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From Andrew Purtell <apurt...@apache.org>
Subject Re: adding constraints
Date Tue, 18 Oct 2011 22:31:53 GMT
> > Yeah, we can do security, but you have to include
> > the jars make sure it works, etc. As opposed to _certain_ systems where
> > security is built in. Similar arguments can be made for things like
> > constraints - its just _easier_ to have it built in, and let people use them
> > (or not) as they choose.

> [...] But the current approach for security was
> arrived at as a result of extensive discussions with the entire
> community about the right approach, where many concerns were raised
> about paying any overhead for security when it was not being used.  As
> a result, all security components were built in a loadable fashion,
> with the trade-off of some extra configuration complexity

This discussion more than casually reminds me of past discussions regarding moving from a
statically linked kernel to one that supports dynamically loaded modules seen on both the
Linux and FreeBSD mailing lists.

Again we have a tightly coupled code base making a transition to dynamic runtime composition.

IMO, anyone concerned that HBase doesn't have security or constraints built in can ship a
default configuration that has either or both loaded as system coprocessors. Those that don't
want the "bloat" can simply not load them. This balances the demands we will see over a contiuum
here, from those that want the most functionality "out of the box", to those that want maximum
performance or minimal runtime complexity or both.

If there is sufficient concern about user-friendliness, those so concerned could build the
plumbing to automatically load coprocessors a la modprobe. Perhaps by reading hbase-site.xml
and matching config vars to CP jars (via reflection and some kind of decorator convention?).

I also see HBASE-4554 as about improving how CPs get configuration, if needed, and how the
user can change it.

It looks like everyone is in favor of, or at least does not object to, some sort of constraint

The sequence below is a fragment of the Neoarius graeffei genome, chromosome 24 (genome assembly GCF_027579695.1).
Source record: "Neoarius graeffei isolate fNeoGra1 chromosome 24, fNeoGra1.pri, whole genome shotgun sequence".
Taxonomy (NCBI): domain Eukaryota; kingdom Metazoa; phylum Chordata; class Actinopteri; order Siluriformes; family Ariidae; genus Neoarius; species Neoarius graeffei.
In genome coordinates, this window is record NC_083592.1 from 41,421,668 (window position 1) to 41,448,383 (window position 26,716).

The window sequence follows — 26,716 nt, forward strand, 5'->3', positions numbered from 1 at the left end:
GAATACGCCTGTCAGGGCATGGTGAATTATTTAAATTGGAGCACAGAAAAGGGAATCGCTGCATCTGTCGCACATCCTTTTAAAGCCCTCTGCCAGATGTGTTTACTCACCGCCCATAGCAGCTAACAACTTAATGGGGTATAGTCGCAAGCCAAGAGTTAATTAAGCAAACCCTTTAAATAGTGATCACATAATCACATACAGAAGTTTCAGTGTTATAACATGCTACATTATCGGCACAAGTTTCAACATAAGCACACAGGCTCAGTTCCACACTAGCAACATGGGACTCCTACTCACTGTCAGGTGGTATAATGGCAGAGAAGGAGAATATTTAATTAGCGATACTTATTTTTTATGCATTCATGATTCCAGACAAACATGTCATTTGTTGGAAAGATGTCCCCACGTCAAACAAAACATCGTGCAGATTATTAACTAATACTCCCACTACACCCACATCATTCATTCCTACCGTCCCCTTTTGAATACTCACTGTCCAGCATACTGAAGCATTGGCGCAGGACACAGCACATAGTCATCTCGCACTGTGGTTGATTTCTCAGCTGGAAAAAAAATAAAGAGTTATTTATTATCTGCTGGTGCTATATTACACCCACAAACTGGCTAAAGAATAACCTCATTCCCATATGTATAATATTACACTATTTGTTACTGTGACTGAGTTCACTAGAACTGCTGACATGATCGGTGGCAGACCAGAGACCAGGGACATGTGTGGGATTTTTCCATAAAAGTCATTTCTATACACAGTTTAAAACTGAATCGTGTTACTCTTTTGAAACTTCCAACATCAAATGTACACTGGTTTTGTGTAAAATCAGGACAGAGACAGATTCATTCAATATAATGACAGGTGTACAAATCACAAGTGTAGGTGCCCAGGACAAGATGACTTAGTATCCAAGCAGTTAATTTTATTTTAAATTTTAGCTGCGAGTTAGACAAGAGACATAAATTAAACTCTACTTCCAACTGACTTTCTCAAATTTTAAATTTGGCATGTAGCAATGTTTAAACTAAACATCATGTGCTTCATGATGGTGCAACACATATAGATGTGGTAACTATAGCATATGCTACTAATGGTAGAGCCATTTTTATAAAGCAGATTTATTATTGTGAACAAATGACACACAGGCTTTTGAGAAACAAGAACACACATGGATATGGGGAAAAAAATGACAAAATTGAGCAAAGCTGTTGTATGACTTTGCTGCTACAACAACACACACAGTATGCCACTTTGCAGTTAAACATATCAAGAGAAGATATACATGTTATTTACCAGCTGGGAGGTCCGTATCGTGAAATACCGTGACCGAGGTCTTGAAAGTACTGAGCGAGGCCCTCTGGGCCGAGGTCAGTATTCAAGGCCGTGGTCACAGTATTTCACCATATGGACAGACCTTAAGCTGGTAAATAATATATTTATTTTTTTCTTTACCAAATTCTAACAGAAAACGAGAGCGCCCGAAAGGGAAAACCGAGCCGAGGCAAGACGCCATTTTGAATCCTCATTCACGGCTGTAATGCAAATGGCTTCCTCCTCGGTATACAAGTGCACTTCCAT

checking and enforcement implemented as a coprocessor, independent of the core code.

Personally, I have the same attitude about this as I did security -- it's great to have, and
even better if it can be dynamically loaded only as needed so those that do not want it suffer
no overheads or performance degradation.

   - Andy





>________________________________
>From: Gary Helmling <ghelmling@gmail.com>
>To: dev@hbase.apache.org
>Sent: Tuesday, October 18, 2011 12:43 AM
>Subject: Re: adding constraints
>
>>
>> There is an example of how to do Constraints as a jar with CPs already
>> attached to the ticket, and its pretty simple. However, the ticket goes into
>> the plusses and minuses for a top-level or just basic CP based
>> implementation.
>>
>> For me, the best reason for top level is top make HBase easy to use and have
>> certain built-in features.
>
>Hmm, I wasn't really reading the two implementation options for
>constraints as a choice between a "built-in" feature and CP based.
>I'm reading it as a choice between:
>1) a bundled CP implementation (which you still have to _enable_) that
>does constraint checking loading user classes that implement a simple
>interface (Constraint or Predicate<Put> or whatever)
>2) an abstract CP example class that you have to extend with your own
>implementation logic, which, if you want to do it right, you'll still
>wind up with something resembling #1 anyway
>
>FYI, I see option #1 as fairly analogous to the bundled aggregation